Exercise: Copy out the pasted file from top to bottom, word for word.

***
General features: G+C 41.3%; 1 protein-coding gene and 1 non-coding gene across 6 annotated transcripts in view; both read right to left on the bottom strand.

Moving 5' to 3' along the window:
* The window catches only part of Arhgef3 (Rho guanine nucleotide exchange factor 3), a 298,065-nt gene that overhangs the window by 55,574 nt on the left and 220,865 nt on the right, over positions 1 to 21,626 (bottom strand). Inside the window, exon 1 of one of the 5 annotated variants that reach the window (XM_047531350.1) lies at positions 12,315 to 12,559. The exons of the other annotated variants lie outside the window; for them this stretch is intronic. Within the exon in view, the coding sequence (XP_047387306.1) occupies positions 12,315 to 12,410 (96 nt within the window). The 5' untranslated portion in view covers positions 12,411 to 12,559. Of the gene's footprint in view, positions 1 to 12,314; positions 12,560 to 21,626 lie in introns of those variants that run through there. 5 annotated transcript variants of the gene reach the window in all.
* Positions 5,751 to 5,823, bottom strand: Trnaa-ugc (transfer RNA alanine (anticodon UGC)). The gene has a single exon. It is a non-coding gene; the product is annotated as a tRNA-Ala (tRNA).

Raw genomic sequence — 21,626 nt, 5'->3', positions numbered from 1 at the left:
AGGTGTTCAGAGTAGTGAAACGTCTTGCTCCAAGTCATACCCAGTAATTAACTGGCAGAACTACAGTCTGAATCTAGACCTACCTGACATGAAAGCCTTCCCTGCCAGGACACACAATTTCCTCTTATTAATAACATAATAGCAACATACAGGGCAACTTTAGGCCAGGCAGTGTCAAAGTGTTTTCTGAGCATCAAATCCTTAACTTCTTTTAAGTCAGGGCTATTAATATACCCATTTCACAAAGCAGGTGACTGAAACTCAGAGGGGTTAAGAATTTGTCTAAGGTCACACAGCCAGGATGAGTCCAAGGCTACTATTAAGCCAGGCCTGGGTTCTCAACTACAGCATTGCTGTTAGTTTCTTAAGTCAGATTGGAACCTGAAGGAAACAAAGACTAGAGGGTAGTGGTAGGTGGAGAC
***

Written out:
General features: G+C 41.3%; 1 protein-coding gene and 1 non-coding gene across 6 annotated transcripts in view; both read right to left on the bottom strand.

Moving 5' to 3' along the window:
* The window catches only part of Arhgef3 (Rho guanine nucleotide exchange factor 3), a 298,065-nt gene that overhangs the window by 55,574 nt on the left and 220,865 nt on the right, over positions 1 to 21,626 (bottom strand). Inside the window, exon 1 of one of the 5 annotated variants that reach the window (XM_047531350.1) lies at positions 12,315 to 12,559. The exons of the other annotated variants lie outside the window; for them this stretch is intronic. Within the exon in view, the coding sequence (XP_047387306.1) occupies positions 12,315 to 12,410 (96 nt within the window). The 5' untranslated portion in view covers positions 12,411 to 12,559. Of the gene's footprint in view, positions 1 to 12,314; positions 12,560 to 21,626 lie in introns of those variants that run through there. 5 annotated transcript variants of the gene reach the window in all.
* Positions 5,751 to 5,823, bottom strand: Trnaa-ugc (transfer RNA alanine (anticodon UGC)). The gene has a single exon. It is a non-coding gene; the product is annotated as a tRNA-Ala (tRNA).

Raw genomic sequence — 21,626 nt, 5'->3', positions numbered from 1 at the left:
AGGTGTTCAGAGTAGTGAAACGTCTTGCTCCAAGTCATACCCAGTAATTAACTGGCAGAACTACAGTCTGAATCTAGACCTACCTGACATGAAAGCCTTCCCTGCCAGGACACACAATTTCCTCTTATTAATAACATAATAGCAACATACAGGGCAACTTTAGGCCAGGCAGTGTCAAAGTGTTTTCTGAGCATCAAATCCTTAACTTCTTTTAAGTCAGGGCTATTAATATACCCATTTCACAAAGCAGGTGACTGAAACTCAGAGGGGTTAAGAATTTGTCTAAGGTCACACAGCCAGGATGAGTCCAAGGCTACTATTAAGCCAGGCCTGGGTTCTCAACTACAGCATTGCTGTTAGTTTCTTAAGTCAGATTGGAACCTGAAGGAAACAAAGACTAGAGGGTAGTGGTAGGTGGAGAC